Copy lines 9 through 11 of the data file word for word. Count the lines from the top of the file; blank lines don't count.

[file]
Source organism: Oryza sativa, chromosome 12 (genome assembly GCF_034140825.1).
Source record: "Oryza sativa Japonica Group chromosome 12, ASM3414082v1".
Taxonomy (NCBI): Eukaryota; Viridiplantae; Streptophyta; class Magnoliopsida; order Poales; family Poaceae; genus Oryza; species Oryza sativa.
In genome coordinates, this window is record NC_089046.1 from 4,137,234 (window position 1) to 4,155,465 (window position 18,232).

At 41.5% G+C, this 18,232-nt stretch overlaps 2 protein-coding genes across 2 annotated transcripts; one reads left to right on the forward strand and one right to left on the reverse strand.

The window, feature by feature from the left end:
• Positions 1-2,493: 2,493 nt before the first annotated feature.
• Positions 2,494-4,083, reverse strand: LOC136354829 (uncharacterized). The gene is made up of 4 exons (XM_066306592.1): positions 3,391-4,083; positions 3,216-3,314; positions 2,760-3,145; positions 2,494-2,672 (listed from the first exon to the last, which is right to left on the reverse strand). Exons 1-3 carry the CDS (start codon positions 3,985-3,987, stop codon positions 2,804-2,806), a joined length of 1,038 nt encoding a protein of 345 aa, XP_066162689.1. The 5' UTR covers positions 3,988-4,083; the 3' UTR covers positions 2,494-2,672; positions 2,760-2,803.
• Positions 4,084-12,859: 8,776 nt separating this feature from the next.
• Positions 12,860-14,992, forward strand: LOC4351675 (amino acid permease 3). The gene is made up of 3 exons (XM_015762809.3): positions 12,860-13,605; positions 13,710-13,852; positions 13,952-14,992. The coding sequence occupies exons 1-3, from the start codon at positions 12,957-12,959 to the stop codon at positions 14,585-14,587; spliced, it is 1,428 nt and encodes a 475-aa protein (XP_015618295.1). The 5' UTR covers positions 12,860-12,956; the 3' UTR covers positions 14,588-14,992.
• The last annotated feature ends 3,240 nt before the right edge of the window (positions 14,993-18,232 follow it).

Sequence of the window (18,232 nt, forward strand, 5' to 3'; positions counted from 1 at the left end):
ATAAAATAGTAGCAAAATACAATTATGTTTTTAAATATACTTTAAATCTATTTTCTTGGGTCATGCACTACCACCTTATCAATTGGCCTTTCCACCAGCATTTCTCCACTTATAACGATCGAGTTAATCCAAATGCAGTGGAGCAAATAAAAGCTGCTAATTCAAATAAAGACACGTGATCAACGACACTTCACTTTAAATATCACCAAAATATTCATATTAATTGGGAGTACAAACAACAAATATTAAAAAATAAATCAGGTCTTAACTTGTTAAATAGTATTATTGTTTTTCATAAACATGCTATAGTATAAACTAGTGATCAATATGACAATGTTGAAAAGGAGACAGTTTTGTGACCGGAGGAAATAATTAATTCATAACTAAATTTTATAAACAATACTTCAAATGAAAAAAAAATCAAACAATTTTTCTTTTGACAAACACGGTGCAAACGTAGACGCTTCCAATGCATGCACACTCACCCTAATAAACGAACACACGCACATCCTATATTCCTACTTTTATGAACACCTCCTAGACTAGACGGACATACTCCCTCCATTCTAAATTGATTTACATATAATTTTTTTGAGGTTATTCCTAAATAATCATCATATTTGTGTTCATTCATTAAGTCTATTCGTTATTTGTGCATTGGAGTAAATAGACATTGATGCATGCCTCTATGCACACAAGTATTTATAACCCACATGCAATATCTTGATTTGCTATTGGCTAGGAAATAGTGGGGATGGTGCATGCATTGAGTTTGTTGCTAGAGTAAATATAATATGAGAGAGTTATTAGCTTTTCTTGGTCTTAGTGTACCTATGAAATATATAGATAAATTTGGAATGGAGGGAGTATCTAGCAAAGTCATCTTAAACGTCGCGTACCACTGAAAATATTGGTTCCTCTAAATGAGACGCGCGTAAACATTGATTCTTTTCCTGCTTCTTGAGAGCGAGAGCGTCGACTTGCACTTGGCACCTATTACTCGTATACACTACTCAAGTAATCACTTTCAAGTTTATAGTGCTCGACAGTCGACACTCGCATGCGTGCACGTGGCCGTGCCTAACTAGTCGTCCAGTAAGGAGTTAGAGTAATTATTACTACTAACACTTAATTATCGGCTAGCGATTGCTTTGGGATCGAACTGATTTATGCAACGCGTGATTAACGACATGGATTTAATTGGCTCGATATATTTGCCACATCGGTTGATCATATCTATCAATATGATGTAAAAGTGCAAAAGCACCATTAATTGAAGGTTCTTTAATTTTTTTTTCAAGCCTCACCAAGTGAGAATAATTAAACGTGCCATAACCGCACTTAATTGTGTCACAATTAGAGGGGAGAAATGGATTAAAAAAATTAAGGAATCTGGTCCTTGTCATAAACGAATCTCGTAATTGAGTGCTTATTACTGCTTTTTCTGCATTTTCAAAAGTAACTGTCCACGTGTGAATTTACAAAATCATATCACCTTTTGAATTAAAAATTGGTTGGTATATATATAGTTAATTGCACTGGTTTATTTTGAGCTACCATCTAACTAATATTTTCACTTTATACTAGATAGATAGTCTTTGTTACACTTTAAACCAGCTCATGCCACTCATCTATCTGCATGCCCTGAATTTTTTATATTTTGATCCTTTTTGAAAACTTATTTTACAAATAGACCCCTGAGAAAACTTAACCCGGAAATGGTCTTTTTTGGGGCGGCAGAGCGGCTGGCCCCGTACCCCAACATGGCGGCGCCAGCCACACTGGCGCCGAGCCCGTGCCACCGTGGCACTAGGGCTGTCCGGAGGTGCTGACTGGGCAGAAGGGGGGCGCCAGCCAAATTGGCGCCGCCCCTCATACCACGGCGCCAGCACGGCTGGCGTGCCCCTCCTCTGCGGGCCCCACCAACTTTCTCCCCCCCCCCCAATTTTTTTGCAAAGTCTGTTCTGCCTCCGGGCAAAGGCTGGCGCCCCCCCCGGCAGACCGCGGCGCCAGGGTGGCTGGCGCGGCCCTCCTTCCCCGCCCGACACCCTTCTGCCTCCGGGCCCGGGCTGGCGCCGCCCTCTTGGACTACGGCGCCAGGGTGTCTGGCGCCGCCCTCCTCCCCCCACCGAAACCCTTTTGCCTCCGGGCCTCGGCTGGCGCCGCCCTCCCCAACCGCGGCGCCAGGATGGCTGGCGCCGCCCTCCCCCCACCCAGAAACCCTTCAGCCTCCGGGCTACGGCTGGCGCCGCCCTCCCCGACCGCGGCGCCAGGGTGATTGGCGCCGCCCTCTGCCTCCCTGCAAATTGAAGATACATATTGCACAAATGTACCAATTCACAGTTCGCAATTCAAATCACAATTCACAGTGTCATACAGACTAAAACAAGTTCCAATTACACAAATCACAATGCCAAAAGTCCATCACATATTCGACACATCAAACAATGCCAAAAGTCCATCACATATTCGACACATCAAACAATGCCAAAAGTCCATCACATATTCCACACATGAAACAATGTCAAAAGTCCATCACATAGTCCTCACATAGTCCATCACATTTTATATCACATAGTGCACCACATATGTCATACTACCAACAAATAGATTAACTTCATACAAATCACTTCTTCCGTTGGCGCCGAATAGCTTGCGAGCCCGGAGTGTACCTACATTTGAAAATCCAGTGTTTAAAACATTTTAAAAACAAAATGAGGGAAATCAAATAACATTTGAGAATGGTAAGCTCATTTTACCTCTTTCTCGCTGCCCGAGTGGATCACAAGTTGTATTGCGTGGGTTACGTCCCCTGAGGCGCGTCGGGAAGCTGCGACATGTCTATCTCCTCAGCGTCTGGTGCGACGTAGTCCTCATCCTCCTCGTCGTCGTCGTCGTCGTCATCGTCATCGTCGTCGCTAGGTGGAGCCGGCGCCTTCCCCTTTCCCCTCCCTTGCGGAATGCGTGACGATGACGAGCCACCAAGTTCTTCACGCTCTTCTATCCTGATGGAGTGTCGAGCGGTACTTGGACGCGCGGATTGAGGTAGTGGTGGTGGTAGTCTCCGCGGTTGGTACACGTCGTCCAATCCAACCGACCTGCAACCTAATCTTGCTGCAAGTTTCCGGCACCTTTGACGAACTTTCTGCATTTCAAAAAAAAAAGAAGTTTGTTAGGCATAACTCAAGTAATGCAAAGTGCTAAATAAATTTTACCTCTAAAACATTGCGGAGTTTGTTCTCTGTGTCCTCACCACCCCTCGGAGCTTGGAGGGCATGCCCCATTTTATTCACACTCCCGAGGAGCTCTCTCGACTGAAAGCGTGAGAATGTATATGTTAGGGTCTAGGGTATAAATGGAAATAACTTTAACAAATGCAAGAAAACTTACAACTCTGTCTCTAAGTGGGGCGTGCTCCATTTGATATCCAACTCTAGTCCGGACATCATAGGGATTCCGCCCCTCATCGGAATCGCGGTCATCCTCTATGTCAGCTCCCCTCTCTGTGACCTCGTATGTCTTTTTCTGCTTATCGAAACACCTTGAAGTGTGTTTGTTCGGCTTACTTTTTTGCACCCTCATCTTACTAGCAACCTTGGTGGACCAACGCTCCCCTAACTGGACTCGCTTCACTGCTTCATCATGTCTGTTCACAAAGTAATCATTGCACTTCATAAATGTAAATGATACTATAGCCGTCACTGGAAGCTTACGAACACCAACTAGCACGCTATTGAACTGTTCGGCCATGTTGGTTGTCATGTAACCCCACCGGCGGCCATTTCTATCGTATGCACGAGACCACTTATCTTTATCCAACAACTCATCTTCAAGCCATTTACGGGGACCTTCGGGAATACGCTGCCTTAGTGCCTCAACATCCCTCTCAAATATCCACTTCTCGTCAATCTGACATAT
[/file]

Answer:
• Positions 4,084-12,859: 8,776 nt separating this feature from the next.
• Positions 12,860-14,992, forward strand: LOC4351675 (amino acid permease 3). The gene is made up of 3 exons (XM_015762809.3): positions 12,860-13,605; positions 13,710-13,852; positions 13,952-14,992. The coding sequence occupies exons 1-3, from the start codon at positions 12,957-12,959 to the stop codon at positions 14,585-14,587; spliced, it is 1,428 nt and encodes a 475-aa protein (XP_015618295.1). The 5' UTR covers positions 12,860-12,956; the 3' UTR covers positions 14,588-14,992.
• The last annotated feature ends 3,240 nt before the right edge of the window (positions 14,993-18,232 follow it).